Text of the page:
TTAC Webinar: Reflective Supervision: A Process for Seeing Anew

TTAC was pleased to host a webinar titled Reflective Supervision: A Process for Seeing Anew presented by Gil Foley, Ed.D., IMH-E (IV-C) on Wednesday, June 17, 2020, 9:30am-11am.

Reflective supervision is a relationship for self- exploration, discovery and learning recognized across early childhood disciplines and systems as a best practice. Reflective Supervision is an act of shared mindfulness that helps Infant and early childhood practitioners understand themselves and their clinical experiences in greater depth and complexity; tolerate a range of emotions, their own and their clients’; amplify reflective function and solve problems with perceptiveness.

The process of reflective supervision guides attention towards the clinician’s inner experience and the contemplation of thoughts and feelings in a safe, “holding space” intermediate between didactic instruction and psychotherapy. By reflecting “on” the work, the clinician becomes better prepared to reflect “in” the work (Geller & Foley, 2009).

In this webinar, the participant was introduced to the meaning and conceptual underpinnings of reflective supervision; how it differs from traditional clinical supervision; the aims of reflective supervision and the attributes of supervisor and supervisee that promote effectiveness. The process of conducting reflective supervision and how reflective supervision mirrors the development of reflective function in relationship was discussed. The effectiveness research and outcomes of an evaluation of reflective supervision with Nurse Family Partnership was reviewed.  

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Webinar Resources

Webinar Recording

Presentation Slides

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About the Presenter

Gilbert M. Foley, Ed.D., IMH-E (IV-C) serves as Consulting Clinical Psychologist at the New York Center for Child Development (NYCCD) in New York City and Clinical C0- Director of the New York City Early Childhood Mental Health Training and Technical Assistance Center (TTAC): a collaboration between the NYC Office of Mental Health, NYCCD and McSilver Institute, New York University. He is Director Emeritus of the graduate program in Infant Mental Health and Developmental Practice at the Adelphi University, a US Department of Education awarded Personnel Preparation Program. He is a senior faculty member of Profectum (DIR) Academy and is Endorsed as an Infant Mental Health/ Clinical Mentor, Level IV. Dr. Foley serves on the editorial review board of the Journal of Infant, Child and Adolescent Psychotherapy and had served on the editorial review boards of the Journals of Developmental Processes and Infant and Early Childhood Psychology. He is a retired tenured faculty member of Ferkauf Graduate School of Psychology (Yeshiva University) where he taught for 20 years in the Department of School-Clinical Child Psychology and coordinated the infancy-early childhood track. As Senior Clinical Supervisor in the Department of Pediatrics at NYU School of Medicine-Bellevue Hospital Center, he was an innovator in the technique of reflective supervision. While serving as the Chief Psychologist in the Pediatric Department of the Medical College of Pennsylvania (Drexel University College of Medicine), Dr. Foley trained in psychoanalytic psychotherapy and also completed a fellowship at the Yale Child Study Center with the late, Sally Provence M. D.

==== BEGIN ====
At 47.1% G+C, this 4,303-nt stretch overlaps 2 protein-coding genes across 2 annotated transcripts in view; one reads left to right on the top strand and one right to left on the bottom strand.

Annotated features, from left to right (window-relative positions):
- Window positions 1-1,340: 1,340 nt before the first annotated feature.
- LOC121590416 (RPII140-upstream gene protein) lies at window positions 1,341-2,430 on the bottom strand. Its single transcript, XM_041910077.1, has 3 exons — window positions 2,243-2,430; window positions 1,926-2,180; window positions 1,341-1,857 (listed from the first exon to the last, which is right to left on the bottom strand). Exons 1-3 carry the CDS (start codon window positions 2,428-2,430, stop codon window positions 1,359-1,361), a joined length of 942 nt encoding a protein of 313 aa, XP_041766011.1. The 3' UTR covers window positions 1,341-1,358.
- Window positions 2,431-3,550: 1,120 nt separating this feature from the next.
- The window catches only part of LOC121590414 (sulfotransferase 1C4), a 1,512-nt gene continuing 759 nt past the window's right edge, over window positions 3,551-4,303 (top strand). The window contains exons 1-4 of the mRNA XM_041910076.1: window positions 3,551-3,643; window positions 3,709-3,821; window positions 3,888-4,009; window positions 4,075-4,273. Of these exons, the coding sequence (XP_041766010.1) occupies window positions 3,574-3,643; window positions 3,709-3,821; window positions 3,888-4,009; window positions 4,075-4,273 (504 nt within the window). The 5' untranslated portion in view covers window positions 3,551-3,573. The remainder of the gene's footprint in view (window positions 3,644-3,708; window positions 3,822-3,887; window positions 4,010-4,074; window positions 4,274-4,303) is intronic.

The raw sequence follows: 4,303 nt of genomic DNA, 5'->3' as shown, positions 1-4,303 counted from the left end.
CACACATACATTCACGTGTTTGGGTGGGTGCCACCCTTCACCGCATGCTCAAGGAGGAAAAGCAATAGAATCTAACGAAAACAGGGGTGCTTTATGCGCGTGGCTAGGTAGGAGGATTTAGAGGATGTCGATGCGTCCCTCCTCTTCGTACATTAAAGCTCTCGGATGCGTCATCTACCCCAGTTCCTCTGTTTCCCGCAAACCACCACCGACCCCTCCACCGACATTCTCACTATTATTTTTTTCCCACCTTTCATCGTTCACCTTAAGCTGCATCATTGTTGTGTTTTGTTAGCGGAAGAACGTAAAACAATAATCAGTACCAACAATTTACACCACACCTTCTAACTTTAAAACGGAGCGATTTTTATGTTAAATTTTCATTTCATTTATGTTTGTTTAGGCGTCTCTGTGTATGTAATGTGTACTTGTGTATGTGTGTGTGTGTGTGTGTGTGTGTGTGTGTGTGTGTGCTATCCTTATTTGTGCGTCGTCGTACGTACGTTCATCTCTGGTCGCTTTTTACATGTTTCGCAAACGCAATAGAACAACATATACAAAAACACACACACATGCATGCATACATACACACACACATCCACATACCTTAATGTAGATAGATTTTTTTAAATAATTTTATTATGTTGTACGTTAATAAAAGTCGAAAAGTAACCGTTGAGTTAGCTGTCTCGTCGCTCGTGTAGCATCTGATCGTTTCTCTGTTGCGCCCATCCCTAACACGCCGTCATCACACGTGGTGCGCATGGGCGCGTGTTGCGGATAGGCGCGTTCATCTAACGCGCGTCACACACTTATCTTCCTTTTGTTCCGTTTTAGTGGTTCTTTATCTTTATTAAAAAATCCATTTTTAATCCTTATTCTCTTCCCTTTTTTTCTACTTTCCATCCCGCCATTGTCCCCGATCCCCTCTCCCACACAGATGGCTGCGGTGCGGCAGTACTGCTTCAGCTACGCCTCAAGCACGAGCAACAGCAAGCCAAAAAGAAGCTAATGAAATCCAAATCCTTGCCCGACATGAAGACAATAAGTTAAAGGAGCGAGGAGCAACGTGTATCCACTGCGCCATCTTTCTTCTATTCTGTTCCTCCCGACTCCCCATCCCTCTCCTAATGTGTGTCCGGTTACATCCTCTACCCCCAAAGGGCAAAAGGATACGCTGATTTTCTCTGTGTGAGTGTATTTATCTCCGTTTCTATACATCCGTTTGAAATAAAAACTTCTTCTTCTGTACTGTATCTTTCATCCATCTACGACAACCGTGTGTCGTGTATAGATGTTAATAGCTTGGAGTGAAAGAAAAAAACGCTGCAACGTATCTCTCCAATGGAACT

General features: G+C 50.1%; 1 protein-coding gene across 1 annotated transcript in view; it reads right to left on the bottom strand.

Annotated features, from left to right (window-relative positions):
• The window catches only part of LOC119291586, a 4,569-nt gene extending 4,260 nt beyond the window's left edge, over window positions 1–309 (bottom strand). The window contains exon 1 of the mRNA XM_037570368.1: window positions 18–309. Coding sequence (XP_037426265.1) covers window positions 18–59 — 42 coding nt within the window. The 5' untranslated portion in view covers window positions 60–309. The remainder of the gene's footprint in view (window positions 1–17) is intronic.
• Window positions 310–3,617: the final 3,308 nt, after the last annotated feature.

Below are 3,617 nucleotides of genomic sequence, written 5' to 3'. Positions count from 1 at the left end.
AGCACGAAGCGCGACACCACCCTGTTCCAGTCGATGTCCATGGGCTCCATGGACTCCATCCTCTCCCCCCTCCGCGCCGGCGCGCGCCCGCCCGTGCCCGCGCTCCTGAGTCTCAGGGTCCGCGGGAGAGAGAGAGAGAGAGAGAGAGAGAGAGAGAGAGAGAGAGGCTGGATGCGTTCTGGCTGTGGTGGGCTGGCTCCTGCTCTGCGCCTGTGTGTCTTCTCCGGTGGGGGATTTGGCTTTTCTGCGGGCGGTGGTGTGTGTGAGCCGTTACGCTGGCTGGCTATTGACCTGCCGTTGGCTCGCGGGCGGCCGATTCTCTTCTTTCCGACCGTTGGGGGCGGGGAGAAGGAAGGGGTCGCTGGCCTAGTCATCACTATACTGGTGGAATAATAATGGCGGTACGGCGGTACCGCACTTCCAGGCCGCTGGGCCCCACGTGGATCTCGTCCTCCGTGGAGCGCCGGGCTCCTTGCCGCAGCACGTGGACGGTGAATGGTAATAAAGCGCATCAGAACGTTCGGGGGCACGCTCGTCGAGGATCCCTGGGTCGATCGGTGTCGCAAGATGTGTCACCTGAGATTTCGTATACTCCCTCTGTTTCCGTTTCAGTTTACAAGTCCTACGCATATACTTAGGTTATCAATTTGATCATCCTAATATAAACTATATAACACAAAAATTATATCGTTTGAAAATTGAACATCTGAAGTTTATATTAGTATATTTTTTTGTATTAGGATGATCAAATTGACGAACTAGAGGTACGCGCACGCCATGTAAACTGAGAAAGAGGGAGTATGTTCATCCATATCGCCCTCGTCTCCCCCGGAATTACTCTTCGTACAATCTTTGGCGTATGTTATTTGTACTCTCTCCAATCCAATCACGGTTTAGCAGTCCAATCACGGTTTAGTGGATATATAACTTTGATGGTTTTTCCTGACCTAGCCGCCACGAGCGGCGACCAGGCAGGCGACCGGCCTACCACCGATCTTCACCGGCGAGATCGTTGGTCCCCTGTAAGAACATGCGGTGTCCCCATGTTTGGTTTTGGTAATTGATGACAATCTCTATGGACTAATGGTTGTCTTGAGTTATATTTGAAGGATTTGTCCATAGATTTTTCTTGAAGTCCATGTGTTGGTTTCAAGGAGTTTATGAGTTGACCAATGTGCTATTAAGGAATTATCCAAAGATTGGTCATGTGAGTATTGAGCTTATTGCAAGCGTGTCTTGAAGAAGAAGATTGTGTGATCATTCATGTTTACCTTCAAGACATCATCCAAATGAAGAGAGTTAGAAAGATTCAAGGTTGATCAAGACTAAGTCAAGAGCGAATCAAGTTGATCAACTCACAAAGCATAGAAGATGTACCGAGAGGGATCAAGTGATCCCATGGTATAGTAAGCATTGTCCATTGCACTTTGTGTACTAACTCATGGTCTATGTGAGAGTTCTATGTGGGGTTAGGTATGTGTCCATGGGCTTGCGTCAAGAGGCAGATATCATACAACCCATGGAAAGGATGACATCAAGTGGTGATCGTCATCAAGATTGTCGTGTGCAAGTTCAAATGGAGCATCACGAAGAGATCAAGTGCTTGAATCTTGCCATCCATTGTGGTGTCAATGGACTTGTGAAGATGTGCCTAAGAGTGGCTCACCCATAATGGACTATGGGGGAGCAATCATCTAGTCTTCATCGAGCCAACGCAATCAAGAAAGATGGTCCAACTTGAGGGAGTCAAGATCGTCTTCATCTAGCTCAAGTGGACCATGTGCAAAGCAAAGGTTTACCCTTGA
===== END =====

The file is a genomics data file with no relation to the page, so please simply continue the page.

For eleven years Dr. Foley served as the Director and Principle Investigator of the Family Centered Resource Project, a Federally Funded model/demonstration, outreach and technical assistance agency providing training to the infant/early childhood intervention community nationally. Dr. Foley‘s clinical and teaching career has been devoted in large part to working with infants and young children with special needs and their families. He is the author of several books and numerous articles. His most current book with Dr. Jane Hochman, “Mental Health in Early Intervention” is published by Brookes. He is currently co-authoring “Sensory Integration and Regulation in Infants and Toddlers”, to be published by National Zero to Three. The Loss-Grief Model developed by Dr. Foley, is the official approach of the Colorado Department of Education, parent program. He lectures and consults widely, nationally and internationally, having recently returned from South Africa, China and Israel. He was an invited presenter at the First International Conference on Preschool Education in China sponsored by UNICEF and Nanjing University.

Dr. Foley is a founding board member of the Pennsylvania and New York State Associations of Infant Mental Health and served as Co-President of the New York Zero to Three Network.  His contributions to the field have been acknowledged by: a Certificate of Recognition from the Connecticut Birth to Six Planning Committee, a Letter of Recognition from PARC (Pennsylvania Association for Retarded Citizens), A Certificate of Commendation from the Pennsylvania Department of Education, a Certificate of Recognition from National Zero to Three, a Faculty Teaching Recognition from the International Council on Developmental and Learning Disorders (ICDL) and made an Honorary Citizen of Springfield Missouri for contributions to young children with disabilities and their families. He served on the Commonwealth of Pennsylvania’s Child Development Committee, the Governor’s Task Force on the family and has been included in Who’s Who in the East and Who’s Who Worldwide.